Local developers propose mixed uses at former Arby’s site

A tall building with large, glass windows on the first floor and a mix of commercial, office and residential space is the vision a local development team has for the former Arby’s site at College Avenue and Atherton Street.

The concept is called The Metropolitan and would occupy what partners Heidi Nicholas and Ara Kervandjian and architect John Martin of Elkus Manfredi called a “key corner” and a “gateway” into the community. The trio presented the project during the Borough Council’s work session Monday night.

The proposal in State College calls for restaurants with outdoor seating, office and retail space, and 50 to 60 apartments that could become home to students, especially those from other countries who may be attracted to a location close to Penn State’s campus, faculty, visiting instructors, or anyone else in the community.

The group showed renderings of a green roof on a lower story of what could be an approximately 10-story building, a higher rooftop terrace for use by the businesses in the building, and a grand entrance lobby.

“When we look at this corner, we see an opportunity to build a special building,” Kervandjian said. “In fact, we’ve been contacted by a number of national retailers and restaurants.”

The building site also will include the neighboring Titan Fitness property and sits in the commercial incentive district. Kervandjian said his group will seek the conditional use option of being a signature building, a program that allows for incentives like additional height based on the style of the building and its mix of uses.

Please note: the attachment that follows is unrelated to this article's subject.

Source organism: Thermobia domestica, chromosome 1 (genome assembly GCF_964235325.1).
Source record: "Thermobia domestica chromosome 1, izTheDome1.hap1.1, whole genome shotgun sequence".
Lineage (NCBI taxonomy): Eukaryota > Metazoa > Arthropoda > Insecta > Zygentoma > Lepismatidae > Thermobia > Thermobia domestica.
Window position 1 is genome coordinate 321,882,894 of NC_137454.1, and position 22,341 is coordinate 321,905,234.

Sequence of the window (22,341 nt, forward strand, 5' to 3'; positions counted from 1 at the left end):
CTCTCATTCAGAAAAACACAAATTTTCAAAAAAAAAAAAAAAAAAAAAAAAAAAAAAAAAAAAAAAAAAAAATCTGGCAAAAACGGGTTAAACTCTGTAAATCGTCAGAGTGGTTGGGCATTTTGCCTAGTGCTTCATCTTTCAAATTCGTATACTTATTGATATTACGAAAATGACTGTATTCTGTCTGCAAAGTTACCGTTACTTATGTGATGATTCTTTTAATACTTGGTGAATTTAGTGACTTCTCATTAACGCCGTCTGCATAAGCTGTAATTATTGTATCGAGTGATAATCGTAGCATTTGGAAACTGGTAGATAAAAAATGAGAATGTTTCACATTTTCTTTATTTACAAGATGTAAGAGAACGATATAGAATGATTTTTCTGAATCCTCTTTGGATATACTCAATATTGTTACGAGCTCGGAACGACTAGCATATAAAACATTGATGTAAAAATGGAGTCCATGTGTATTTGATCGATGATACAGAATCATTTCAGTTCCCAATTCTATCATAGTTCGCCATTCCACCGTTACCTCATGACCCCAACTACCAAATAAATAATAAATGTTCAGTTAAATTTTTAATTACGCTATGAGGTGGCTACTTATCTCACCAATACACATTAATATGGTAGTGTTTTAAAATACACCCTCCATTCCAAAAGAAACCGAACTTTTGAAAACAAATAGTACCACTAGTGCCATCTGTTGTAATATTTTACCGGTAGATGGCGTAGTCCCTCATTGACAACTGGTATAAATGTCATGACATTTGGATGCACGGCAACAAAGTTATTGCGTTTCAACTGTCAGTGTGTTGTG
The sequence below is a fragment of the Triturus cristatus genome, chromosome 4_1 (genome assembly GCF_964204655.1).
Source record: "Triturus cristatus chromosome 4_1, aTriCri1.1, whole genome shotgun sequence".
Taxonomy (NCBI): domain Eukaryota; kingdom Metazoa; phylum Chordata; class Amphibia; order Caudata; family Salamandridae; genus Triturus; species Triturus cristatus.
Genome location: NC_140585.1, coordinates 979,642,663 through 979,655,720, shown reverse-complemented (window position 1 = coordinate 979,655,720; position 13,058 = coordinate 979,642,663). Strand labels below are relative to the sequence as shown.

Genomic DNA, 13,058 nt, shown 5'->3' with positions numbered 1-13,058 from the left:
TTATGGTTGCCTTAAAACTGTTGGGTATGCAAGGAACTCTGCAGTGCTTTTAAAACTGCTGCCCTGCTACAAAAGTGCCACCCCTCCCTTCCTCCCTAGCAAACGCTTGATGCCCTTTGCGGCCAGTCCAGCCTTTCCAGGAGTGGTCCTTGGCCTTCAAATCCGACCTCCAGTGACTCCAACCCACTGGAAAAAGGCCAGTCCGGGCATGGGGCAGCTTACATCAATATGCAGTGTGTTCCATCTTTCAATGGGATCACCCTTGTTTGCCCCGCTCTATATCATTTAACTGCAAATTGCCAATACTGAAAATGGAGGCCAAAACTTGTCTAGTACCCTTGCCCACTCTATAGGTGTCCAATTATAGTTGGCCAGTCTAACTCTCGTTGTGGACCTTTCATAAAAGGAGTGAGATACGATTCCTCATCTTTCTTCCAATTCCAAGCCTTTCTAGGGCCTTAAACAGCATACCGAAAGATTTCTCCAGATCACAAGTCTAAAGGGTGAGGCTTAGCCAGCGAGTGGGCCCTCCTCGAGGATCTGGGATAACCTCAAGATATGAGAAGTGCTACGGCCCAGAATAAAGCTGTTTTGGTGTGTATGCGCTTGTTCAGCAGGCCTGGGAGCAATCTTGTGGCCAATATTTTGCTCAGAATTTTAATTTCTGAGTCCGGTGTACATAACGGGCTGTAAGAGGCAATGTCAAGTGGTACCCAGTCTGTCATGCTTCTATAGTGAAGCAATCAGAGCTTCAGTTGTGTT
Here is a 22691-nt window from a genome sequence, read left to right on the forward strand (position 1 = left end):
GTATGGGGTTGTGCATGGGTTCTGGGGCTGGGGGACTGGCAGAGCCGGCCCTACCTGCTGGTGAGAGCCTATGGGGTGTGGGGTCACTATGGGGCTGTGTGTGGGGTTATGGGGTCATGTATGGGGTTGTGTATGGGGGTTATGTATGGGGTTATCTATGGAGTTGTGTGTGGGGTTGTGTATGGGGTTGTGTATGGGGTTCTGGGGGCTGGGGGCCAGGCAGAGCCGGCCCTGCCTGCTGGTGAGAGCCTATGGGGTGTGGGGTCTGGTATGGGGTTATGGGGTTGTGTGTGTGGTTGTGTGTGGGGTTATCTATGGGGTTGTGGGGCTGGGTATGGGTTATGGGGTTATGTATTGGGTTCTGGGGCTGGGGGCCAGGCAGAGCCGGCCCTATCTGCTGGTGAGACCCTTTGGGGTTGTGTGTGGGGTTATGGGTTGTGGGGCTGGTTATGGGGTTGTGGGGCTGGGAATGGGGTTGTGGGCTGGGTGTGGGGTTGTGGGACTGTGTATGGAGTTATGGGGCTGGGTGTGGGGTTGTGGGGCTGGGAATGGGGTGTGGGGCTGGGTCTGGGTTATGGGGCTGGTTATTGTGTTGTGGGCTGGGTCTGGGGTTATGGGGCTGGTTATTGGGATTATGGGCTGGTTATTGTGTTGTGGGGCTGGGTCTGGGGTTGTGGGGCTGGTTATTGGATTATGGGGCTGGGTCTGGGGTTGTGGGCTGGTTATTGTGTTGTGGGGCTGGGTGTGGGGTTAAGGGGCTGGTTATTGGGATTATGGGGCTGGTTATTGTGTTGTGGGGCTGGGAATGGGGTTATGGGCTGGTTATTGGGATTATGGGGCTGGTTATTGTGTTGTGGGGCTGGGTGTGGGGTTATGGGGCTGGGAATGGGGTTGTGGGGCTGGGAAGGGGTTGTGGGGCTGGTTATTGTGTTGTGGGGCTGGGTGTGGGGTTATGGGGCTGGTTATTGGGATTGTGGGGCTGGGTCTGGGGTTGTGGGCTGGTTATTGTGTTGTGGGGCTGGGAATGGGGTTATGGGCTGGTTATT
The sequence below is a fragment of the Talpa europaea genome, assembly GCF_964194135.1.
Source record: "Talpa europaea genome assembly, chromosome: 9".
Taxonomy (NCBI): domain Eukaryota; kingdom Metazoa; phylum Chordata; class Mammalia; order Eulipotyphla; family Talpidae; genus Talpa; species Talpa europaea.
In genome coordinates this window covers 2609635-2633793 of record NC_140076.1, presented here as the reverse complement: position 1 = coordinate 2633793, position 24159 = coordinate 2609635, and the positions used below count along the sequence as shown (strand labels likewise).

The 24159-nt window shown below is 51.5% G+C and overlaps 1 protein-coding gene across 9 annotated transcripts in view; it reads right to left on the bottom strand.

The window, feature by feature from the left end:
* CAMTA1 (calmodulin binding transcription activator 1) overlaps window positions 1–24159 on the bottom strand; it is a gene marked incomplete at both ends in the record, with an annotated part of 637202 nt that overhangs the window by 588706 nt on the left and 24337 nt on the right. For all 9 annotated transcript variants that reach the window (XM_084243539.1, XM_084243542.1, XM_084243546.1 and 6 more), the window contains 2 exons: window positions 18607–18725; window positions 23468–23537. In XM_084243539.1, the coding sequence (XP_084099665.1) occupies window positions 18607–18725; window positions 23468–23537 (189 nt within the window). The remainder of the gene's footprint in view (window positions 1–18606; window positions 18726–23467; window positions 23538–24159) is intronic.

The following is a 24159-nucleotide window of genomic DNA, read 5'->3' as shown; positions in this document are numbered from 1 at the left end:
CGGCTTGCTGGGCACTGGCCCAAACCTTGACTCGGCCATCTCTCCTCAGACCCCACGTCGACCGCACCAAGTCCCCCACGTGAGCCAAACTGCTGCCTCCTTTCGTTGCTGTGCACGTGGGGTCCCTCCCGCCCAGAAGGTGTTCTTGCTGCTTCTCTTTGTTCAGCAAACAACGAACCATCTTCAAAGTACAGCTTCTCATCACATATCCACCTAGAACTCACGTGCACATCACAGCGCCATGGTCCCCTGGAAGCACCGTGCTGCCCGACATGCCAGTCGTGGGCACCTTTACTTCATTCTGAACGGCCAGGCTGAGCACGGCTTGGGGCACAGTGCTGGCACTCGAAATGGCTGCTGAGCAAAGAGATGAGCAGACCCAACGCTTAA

He said he’s looking for a height of 145 feet, while the CID allows a maximum of 95 feet. That allowance could allow at least a 10-story building, depending on its structure.

The building also falls under the borough’s inclusionary housing ordinance, which would require five or six affordable apartment units. Kervandjian said he likely will use the ordinance option of locating those units elsewhere in the borough.

Martin explained a similar project his firm helped complete on the edge of campus in Columbus, Ohio, the home of Ohio State University. It took the place of a run down area with empty store fronts across from the university’s law school.

Councilman Ron Filippelli said he had knowledge of that “beautiful project” and asked about rumored difficulties with some of the retail space. Martin replied that space on side streets was harder to lease initially and turned over more often.

Martin anticipated the borough project would fare better “as long as we can front the retail on College or Atherton.”

Some council members expressed concern with the height, and Councilman Tom Daubert asked who would visit the commercial uses other than students.

“They want to be on College Avenue,” Nicholas said of national retailers in talks with Kervandjian. “This is a gateway site. Everyone who comes into town is going to be looking at this building.”